Much of the old guard who set up shop here have died out and it is left to their children to continue the tradition of dishing out good food.
Haji Mohammad Yusuf is one of those second-generation storekeepers. He runs the Delhi Rabri House, one of Burns Road's most popular dessert joints. On special occasions -- like Ramadan, the Muslim holy month; Eid al Fitr, the celebration at the month's end; or weddings -- Karachiites make a beeline for his store to stock up on the ubiquitous white and blue boxes of rabri, the South Asian equivalent of clotted cream. Rabri is a sweet dish made from boiling sweetened milk and collecting the layers of cream to create a thick, rich mass.
As his staff ladle out heaping spoonfuls of rabri to waiting customers, Yusuf stands inside his air conditioned tube-lit shop and reminisces about the past.
"My family had a milk shop in Delhi and we sold rabri," he says.
"When we came here, we had nothing and making rabri was what my father knew best. So he set this place up, named it after his hometown and now alhamdullilah, it's still running 70 years later."
Yusuf says that while he is very proudly Pakistani, he does feel a bond with Delhi.
"It's where my family is from. I am from Karachi, I was born here but culturally I am also a Delhi Wallah. There should be better relations with India, they are our neighbors, we have much in common," he said.
"But whatever the case, the rabri you get in my shop is the best in the subcontinent," he laughs.
Close to Delhi Rabri House is Waheed's Nihari, which sells everything from mutton seekh kebabs, to keeri (bits of barbequed cow udders) and of course nihari, considered the dish of Burns Road.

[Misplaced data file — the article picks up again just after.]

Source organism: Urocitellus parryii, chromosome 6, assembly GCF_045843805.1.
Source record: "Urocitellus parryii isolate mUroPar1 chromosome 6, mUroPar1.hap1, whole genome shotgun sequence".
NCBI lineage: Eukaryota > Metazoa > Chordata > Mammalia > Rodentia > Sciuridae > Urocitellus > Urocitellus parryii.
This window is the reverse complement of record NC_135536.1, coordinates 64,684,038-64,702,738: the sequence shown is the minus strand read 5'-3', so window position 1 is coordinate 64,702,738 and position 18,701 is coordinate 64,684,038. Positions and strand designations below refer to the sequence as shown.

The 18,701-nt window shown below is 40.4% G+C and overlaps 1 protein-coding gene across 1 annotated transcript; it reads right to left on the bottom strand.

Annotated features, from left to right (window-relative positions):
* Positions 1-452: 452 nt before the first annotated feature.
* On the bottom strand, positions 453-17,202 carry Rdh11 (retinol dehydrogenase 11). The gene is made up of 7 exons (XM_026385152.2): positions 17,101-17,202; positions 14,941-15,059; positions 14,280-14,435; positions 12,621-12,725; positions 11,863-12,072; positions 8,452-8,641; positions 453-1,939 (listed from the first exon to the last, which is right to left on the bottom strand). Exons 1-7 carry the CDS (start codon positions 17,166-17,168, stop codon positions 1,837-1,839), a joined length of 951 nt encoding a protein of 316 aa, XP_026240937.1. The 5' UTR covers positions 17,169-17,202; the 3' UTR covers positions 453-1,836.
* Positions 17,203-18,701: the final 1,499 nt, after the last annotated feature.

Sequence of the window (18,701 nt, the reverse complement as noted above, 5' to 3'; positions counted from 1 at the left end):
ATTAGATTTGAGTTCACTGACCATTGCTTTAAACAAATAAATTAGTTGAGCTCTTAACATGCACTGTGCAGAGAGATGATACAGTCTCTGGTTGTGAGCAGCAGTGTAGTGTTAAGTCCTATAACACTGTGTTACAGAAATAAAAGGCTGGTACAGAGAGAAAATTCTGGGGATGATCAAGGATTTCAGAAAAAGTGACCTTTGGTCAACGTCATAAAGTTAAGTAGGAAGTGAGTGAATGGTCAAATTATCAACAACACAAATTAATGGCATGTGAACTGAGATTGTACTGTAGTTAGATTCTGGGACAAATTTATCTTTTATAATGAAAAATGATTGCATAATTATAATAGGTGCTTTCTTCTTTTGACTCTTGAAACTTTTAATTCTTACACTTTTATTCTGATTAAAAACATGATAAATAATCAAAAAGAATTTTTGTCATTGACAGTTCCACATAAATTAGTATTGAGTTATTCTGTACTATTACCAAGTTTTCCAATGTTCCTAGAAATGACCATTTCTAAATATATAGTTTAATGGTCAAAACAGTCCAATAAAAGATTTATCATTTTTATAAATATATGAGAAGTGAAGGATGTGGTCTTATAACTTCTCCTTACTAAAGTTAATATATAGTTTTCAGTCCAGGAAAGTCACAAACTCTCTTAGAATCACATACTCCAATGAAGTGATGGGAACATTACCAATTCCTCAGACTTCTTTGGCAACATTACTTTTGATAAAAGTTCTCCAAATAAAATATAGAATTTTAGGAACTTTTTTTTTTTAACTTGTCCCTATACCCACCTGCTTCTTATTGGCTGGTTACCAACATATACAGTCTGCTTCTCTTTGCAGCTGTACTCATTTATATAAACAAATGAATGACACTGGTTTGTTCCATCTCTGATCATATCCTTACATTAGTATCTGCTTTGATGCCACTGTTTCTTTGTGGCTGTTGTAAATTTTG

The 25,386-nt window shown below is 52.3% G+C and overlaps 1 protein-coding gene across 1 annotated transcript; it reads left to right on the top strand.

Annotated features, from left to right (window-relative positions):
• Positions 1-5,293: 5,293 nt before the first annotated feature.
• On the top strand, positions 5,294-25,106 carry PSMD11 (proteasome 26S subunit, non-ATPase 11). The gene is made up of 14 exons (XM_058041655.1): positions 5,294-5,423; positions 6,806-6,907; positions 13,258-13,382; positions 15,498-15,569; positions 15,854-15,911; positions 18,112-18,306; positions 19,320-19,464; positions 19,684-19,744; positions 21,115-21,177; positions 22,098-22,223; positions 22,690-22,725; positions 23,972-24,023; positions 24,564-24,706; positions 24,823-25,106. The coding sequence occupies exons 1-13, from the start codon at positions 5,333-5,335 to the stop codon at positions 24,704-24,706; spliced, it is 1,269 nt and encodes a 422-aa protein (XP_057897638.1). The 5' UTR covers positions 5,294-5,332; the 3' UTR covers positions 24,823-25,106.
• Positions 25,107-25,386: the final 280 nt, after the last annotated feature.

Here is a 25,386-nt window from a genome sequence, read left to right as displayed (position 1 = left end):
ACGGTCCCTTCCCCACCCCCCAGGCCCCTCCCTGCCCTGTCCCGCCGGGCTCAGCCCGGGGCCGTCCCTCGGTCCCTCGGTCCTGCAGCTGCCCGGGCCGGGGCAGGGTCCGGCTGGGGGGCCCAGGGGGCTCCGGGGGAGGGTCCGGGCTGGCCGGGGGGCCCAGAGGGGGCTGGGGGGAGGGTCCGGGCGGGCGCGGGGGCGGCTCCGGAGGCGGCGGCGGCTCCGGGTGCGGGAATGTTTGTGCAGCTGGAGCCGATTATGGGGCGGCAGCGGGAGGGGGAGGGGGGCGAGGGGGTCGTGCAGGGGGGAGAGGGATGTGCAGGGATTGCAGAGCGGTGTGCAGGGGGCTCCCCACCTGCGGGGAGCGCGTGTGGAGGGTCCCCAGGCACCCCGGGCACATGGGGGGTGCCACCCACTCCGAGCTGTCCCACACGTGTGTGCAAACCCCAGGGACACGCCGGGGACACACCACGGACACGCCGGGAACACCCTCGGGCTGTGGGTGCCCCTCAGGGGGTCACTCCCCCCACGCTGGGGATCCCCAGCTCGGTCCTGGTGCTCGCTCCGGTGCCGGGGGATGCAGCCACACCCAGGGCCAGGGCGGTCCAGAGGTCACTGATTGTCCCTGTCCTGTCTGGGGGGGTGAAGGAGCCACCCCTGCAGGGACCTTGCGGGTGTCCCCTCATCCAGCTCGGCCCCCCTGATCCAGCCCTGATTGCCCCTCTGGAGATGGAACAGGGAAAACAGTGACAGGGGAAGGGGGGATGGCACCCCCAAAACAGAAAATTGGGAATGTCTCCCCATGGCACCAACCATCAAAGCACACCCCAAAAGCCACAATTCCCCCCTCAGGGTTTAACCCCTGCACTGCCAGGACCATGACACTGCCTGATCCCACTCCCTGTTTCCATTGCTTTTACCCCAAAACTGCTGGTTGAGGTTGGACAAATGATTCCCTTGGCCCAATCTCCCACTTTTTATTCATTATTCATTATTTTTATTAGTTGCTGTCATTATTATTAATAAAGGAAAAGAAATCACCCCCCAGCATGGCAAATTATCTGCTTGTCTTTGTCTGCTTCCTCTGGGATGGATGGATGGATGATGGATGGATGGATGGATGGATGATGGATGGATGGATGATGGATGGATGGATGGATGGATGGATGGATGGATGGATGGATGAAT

Nihari is made up of choice cuts of beef, bone marrow and spices bubble in massive metal vats for up to six hours to create a thick, savory stew garnished with lemon, roughly cut ginger, garlic and green chilli, and usually eaten with naan, an oven-baked flatbread.
Waheed's store signage reads "Dehli Nihari House" -- the dish itself is said to have been conjured in Delhi during the tail end of the Mughal Empire in the 19th century. Many of the establishments that serve nihari on Burns Road claim to have been preparing this dish for generations, with recipes handed down from father to son.
"We brought our traditions here from Delhi. My parents had to flee their homes. First they went to Lahore, but their Sikh landlord kicked them out in the riots. So they came here to Burns Road and set up shop, and we've been successful ever since," explains Tanveer Ahmed, the shop's owner and the son of Waheed, the store's namesake.
Tanveer and his brother Irfan have relatives still living in Delhi and visited them in 1991, with their father.